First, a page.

As a responsibly armed American, you already know how challenging it can be to stay up to date on Texas gun laws.
Texas gun owners, you’re in luck. We’ve gathered some of the most frequently asked Texas firearms questions. Read on for answers to some of the top questions regarding Texas gun laws. (Not from Texas? Don’t worry, your state is coming soon…)
Is It Legal to Open Carry a Firearm in Texas Without a Permit?
No. Open carry is only legal with a Texas License to Carry (LTC) or a concealed carry license/permit from a state with reciprocity, provided the handgun is in a shoulder or belt holster.
Does Texas Have Constitutional Carry?
No. You may only carry concealed with a Texas License to Carry (LTC) or a concealed carry license/permit that Texas honors.
Is Online Concealed Carry Training Legal in Texas?
Yes. A handgun proficiency course must include 4-6 hours of classroom or online instruction. The proficiency examination must also include a written (or online portal) test as well as the physical demonstration of proficiency in the use of one or more handguns and in handgun safety procedures.
Is Texas a Stand Your Ground State?
Yes. Per Texas Penal Code § 9.31, a person who has a right to be present at the location where the force is used, who has not provoked the person against whom the force is used and who is not engaged in criminal activity at the time the force is used is not required to retreat before using force.
How Much Is the Concealed Handgun License in Texas?
The cost of the initial Texas LTC and renewal is $40, plus the cost of fingerprinting and training. Initial licenses and renewals for honorably discharged military vets is $25.
Can I Have a Gun in My Car in a School Parking Lot in Texas?
Yes, in most cases. Although concealed carry is not allowed on the premises of a school or educational institution, school transportation or where a high school, collegiate or professional sporting or interscholastic event is taking place, handguns can be kept in the private vehicles of concealed carry license holders in parking lots, provided that any firearms and ammunition are not in plain view. There are several statutes that cover the parking areas of schools, including Tex. Gov. Code § 411.2032 and Texas Education Code § 37.0815. Note that there are gray areas, such as when a school activity is taking place in a parking lot (e.g., band practice).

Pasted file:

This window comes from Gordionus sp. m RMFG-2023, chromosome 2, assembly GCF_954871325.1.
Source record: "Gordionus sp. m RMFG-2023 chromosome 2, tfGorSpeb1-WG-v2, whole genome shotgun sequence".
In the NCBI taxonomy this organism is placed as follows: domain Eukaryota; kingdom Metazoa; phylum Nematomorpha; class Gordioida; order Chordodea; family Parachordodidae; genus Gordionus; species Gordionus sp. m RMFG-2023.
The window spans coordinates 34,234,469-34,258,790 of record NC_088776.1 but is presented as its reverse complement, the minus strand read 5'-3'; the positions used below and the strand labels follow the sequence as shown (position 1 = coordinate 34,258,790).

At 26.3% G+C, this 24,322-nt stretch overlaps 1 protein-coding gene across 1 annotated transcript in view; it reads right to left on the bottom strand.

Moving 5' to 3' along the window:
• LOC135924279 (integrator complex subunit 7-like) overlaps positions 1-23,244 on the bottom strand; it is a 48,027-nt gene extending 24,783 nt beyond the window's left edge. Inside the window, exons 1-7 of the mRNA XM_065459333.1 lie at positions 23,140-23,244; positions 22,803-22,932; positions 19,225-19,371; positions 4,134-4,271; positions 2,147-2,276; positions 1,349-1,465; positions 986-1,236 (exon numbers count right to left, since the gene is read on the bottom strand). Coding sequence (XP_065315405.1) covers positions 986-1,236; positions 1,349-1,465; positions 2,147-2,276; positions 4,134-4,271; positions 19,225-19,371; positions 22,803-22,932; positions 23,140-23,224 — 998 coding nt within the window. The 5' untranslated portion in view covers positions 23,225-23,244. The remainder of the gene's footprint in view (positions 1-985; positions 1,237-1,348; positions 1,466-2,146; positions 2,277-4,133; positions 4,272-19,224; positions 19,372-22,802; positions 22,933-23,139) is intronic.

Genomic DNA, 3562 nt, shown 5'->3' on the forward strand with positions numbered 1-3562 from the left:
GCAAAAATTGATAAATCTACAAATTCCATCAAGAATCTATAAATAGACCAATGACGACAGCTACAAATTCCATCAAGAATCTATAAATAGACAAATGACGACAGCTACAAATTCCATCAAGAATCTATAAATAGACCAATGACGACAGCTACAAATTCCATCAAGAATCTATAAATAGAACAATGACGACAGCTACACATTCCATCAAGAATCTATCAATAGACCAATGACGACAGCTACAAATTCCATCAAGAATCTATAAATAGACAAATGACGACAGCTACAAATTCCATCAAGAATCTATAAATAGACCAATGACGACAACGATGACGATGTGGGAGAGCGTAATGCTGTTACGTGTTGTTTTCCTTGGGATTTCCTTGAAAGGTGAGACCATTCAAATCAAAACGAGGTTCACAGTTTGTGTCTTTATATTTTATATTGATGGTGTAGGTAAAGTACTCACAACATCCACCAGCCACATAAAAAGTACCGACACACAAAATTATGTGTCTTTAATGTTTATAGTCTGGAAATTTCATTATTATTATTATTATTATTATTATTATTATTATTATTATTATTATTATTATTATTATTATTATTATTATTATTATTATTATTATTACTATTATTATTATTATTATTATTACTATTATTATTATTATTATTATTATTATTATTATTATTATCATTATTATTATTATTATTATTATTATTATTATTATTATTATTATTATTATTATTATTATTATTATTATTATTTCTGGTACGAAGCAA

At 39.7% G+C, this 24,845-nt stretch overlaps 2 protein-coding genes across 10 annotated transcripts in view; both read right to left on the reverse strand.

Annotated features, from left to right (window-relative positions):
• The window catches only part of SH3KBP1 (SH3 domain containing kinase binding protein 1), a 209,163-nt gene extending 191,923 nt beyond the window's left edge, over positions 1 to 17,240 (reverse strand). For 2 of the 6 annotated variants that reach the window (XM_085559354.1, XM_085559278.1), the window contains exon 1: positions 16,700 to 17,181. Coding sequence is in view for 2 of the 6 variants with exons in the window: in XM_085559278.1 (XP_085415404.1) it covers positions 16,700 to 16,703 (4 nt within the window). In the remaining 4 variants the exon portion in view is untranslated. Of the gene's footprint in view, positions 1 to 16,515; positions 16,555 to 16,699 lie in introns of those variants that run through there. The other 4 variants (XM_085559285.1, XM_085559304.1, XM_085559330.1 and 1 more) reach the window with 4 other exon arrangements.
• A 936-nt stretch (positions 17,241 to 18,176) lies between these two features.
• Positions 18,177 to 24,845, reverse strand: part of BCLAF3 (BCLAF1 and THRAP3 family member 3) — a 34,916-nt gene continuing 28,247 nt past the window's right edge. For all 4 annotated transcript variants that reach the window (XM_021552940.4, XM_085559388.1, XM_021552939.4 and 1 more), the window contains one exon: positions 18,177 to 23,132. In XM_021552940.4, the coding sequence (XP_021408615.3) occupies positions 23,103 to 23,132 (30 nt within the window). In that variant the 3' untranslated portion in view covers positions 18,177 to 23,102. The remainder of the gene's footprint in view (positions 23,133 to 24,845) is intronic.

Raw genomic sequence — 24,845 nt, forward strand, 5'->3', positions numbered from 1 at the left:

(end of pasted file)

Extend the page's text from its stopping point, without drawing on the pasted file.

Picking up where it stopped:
Per Attorney General Opinion KP-0050, Subsection 46.03(a)(l) of the Penal Code prohibits handguns from places on which a school-sponsored activity is occurring, which can include grounds otherwise excluded from the definition of “premises,” such as public or private driveways, streets, sidewalks or walkways, parking lots, parking garages or other parking areas.
Are Teachers in Texas Allowed to Carry Guns?
The Protection of Texas Children Act of 2013 allows school districts to arm school employees and created an additional category of a certified peace officer, known as a “school marshal,” who can conceal carry a handgun. Under what’s known as the Guardian Plan, Texas school administrators are allowed to carry handguns on their persons or keep them locked in a safe. Schools receive stipends under the plan to cover ammunition for practice and annual tactical training. The plan is just one of three ways Texas public schools can arm staff. Others include forming police forces and establishing school marshals. Districts may also contract with security firms and law enforcement to patrol campuses.
Ready to Learn More About Texas Concealed Carry Gun Laws?
It is your responsibility as a gun owner to know and understand the laws regarding your concealed carry rights. The USCCA’s Concealed Carry Reciprocity & Gun Laws Map has been designed to help inform and educate armed citizens like you. To learn more about Texas’ concealed carry permit application process, concealed carry restrictions and training requirements, visit the Texas gun laws page now…
Additionally, continued firearms training is crucial to protecting your family. Find a gun range in Texas through our “Find a Shooting Range” resource — made possible by our partnership with the NSSF and WhereToShoot.org.
The information contained on this website is provided as a service to USCCA, Inc. Members and the concealed carry community and does not constitute legal advice. Although we attempt to address all areas of concealed carry laws in all states, we make no claims, representations, warranties, promises or guarantees as to the accuracy, completeness or adequacy of the information disclosed. Legal advice must always be tailored to the individual facts and circumstances of each individual case, and laws are constantly changing. As such, nothing contained on this website should be used as a substitute for the advice of a lawyer.